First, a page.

Open classroom, flexible classroom, transitional classroom, and now “learner-centered classroom.” Isn't that what classrooms have always been? What's different that we now are defining a classroom as learner-centered?
The concept is that learner-centered classrooms address the needs of individual students. Students have different ways of learning most effectively: some by listening; others by doing, visualizing, reading or discussing.
The breakthrough effort to create classrooms focusing on differing learning styles can be traced to Crow Island Elementary School in Winnetka, Ill. Larry Perkins and Eero Saarinen collaborated on the design in 1939-40. Constructed in 1941, Crow Island became a National Historic Landmark in 1990. The school's most important feature is the architectural expression of a philosophy of progressive education. Crow Island rejected the rigid conventional classroom.
Perkins visited elementary classrooms to observe teaching and learning processes. He concluded that six factors affect elementary students: individual academics; group academics; individual activity; group activity; handling coats; and toileting.
Perkins also discovered that designs could be too specific. A classroom that is designed according to a specific teacher's request may not function effectively with a different teacher. He concluded that uncommitted permissive space is more valuable than over-designed specific space.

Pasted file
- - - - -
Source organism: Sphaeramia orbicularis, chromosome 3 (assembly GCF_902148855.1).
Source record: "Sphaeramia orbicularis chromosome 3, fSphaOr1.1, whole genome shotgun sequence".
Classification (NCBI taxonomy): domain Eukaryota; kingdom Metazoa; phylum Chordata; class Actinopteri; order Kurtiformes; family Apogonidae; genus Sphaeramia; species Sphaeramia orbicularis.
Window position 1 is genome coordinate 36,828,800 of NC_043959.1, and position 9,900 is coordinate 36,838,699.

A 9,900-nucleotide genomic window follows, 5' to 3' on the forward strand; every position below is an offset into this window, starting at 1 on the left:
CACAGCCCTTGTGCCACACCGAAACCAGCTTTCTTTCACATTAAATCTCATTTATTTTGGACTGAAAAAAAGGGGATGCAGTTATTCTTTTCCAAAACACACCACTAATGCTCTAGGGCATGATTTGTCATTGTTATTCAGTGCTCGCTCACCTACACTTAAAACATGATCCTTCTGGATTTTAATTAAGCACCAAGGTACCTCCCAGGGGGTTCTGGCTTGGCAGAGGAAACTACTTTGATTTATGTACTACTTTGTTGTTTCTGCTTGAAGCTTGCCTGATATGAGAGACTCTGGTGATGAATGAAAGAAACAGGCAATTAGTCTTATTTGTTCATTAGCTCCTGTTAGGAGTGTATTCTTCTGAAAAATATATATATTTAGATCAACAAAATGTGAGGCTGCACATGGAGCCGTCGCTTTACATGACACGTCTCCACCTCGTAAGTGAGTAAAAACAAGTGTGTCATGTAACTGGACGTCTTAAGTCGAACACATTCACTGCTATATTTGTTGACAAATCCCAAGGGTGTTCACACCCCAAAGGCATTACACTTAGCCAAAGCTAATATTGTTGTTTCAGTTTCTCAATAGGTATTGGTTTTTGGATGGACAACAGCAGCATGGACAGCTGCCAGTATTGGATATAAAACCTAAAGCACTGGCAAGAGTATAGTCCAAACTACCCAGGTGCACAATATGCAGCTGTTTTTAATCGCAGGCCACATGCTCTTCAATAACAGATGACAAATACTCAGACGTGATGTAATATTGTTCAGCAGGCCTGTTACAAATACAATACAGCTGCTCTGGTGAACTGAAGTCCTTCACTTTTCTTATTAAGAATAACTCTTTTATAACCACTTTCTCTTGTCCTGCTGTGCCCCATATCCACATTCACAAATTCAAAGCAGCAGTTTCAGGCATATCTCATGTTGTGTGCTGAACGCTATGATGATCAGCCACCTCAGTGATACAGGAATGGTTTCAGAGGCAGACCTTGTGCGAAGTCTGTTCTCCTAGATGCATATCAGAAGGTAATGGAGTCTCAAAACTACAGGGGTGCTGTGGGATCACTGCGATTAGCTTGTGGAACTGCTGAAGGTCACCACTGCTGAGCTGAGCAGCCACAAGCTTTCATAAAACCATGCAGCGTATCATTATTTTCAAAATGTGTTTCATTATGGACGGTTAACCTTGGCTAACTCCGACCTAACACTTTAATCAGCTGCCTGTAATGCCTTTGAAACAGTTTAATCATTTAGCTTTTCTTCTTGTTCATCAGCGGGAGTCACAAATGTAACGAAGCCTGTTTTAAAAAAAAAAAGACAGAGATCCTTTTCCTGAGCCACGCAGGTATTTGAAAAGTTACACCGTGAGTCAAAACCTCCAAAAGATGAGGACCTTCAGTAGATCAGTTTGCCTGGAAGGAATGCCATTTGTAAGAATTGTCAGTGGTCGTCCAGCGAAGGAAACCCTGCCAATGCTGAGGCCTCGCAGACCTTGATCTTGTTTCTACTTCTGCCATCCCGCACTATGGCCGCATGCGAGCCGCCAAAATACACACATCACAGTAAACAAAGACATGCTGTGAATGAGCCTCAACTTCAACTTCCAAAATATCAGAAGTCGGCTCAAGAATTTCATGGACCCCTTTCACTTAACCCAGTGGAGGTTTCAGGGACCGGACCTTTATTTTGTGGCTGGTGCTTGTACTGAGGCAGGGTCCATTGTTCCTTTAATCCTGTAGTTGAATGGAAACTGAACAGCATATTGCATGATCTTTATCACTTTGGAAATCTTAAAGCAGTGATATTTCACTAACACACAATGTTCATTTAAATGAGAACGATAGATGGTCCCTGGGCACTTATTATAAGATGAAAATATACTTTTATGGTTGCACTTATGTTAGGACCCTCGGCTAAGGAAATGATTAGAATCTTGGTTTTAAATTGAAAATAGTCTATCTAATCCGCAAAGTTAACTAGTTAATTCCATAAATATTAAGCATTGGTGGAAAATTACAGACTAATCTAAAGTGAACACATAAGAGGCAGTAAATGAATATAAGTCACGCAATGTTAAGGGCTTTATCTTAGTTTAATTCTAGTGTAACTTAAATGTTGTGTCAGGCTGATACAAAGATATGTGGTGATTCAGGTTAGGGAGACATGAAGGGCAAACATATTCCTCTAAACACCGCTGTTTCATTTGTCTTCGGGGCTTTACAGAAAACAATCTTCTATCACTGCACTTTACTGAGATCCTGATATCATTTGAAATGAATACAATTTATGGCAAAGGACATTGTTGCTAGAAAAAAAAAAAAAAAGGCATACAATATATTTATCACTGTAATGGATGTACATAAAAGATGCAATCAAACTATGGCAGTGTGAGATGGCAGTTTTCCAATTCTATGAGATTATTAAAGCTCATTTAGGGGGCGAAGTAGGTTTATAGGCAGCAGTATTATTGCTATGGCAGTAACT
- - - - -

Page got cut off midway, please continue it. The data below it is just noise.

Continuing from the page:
Crow Island's design philosophy recognizes individuality, creativity, structure, spontaneity, autonomy and collaboration in the educational process. The architecture is scaled to children — the height of door handles and blackboards, the size of window benches, and the ceiling height.
Having a 9-foot ceiling with light on two sides of the classroom was a major rebellion. The standard classroom in 1940 was 24 feet wide, 32 feet long and 12 feet high. This standard classroom was based on 30 students in fixed seats lined up in five rows with the teacher, activity and blackboard at the front. Perkins' concept used movable furniture in a unique L-shaped classroom.
In the 1960s, schools were designed to respond to the new educational philosophy of individualized education. The open plan concept, an innovation of Educational Facilities Laboratories (EFL), was developed in response to changing pedagogical theory and practice. In the 1980s, school designs responded to the philosophy of outcome-based education (OBE). Today, the focus is “learner-centered classrooms.” Children are techno-savvy, and the classroom needs flexibility.
Learner-centered classrooms have experienced ongoing refinement since Crow Island was built. Perhaps architects can learn from Larry Perkins by spending time in the classroom observing teaching and learning activities.
Rydeen, FAIA, is an architect/facility planning specialist and former president of Armstrong, Torseth, Skold & Rydeen, Inc. (ATS&R), Minneapolis.